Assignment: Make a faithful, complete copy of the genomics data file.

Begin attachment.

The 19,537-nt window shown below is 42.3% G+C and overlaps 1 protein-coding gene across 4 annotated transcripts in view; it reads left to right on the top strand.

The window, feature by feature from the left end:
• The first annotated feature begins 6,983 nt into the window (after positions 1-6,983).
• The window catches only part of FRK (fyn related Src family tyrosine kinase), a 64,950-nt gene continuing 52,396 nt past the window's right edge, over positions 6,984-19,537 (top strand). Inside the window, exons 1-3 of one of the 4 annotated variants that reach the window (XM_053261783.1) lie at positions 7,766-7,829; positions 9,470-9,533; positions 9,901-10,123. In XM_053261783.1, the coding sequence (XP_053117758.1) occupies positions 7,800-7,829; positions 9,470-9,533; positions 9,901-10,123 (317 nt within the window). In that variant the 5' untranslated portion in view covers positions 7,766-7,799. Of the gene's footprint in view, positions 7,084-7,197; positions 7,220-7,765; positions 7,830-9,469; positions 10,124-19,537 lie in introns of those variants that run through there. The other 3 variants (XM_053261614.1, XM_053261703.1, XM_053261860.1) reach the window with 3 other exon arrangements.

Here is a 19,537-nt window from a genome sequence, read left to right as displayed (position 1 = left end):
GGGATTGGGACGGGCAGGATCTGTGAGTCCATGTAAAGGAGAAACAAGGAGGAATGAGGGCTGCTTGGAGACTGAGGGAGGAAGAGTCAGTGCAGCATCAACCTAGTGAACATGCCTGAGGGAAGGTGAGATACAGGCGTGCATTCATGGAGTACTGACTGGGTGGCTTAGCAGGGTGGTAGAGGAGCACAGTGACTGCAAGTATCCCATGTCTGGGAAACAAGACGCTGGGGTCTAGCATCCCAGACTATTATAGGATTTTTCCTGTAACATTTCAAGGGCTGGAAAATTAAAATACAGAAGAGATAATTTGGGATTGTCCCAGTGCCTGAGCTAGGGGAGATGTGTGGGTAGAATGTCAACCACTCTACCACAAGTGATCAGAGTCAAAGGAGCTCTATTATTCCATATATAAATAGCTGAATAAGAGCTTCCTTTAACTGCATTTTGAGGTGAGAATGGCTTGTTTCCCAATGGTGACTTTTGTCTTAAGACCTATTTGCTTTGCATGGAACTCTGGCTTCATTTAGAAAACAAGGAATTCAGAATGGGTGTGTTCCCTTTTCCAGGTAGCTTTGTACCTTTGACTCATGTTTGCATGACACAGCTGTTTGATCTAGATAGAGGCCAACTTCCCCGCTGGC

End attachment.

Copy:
The 19,537-nt window shown below is 42.3% G+C and overlaps 1 protein-coding gene across 4 annotated transcripts in view; it reads left to right on the top strand.

The window, feature by feature from the left end:
• The first annotated feature begins 6,983 nt into the window (after positions 1-6,983).
• The window catches only part of FRK (fyn related Src family tyrosine kinase), a 64,950-nt gene continuing 52,396 nt past the window's right edge, over positions 6,984-19,537 (top strand). Inside the window, exons 1-3 of one of the 4 annotated variants that reach the window (XM_053261783.1) lie at positions 7,766-7,829; positions 9,470-9,533; positions 9,901-10,123. In XM_053261783.1, the coding sequence (XP_053117758.1) occupies positions 7,800-7,829; positions 9,470-9,533; positions 9,901-10,123 (317 nt within the window). In that variant the 5' untranslated portion in view covers positions 7,766-7,799. Of the gene's footprint in view, positions 7,084-7,197; positions 7,220-7,765; positions 7,830-9,469; positions 10,124-19,537 lie in introns of those variants that run through there. The other 3 variants (XM_053261614.1, XM_053261703.1, XM_053261860.1) reach the window with 3 other exon arrangements.

Here is a 19,537-nt window from a genome sequence, read left to right as displayed (position 1 = left end):
GGGATTGGGACGGGCAGGATCTGTGAGTCCATGTAAAGGAGAAACAAGGAGGAATGAGGGCTGCTTGGAGACTGAGGGAGGAAGAGTCAGTGCAGCATCAACCTAGTGAACATGCCTGAGGGAAGGTGAGATACAGGCGTGCATTCATGGAGTACTGACTGGGTGGCTTAGCAGGGTGGTAGAGGAGCACAGTGACTGCAAGTATCCCATGTCTGGGAAACAAGACGCTGGGGTCTAGCATCCCAGACTATTATAGGATTTTTCCTGTAACATTTCAAGGGCTGGAAAATTAAAATACAGAAGAGATAATTTGGGATTGTCCCAGTGCCTGAGCTAGGGGAGATGTGTGGGTAGAATGTCAACCACTCTACCACAAGTGATCAGAGTCAAAGGAGCTCTATTATTCCATATATAAATAGCTGAATAAGAGCTTCCTTTAACTGCATTTTGAGGTGAGAATGGCTTGTTTCCCAATGGTGACTTTTGTCTTAAGACCTATTTGCTTTGCATGGAACTCTGGCTTCATTTAGAAAACAAGGAATTCAGAATGGGTGTGTTCCCTTTTCCAGGTAGCTTTGTACCTTTGACTCATGTTTGCATGACACAGCTGTTTGATCTAGATAGAGGCCAACTTCCCCGCTGGC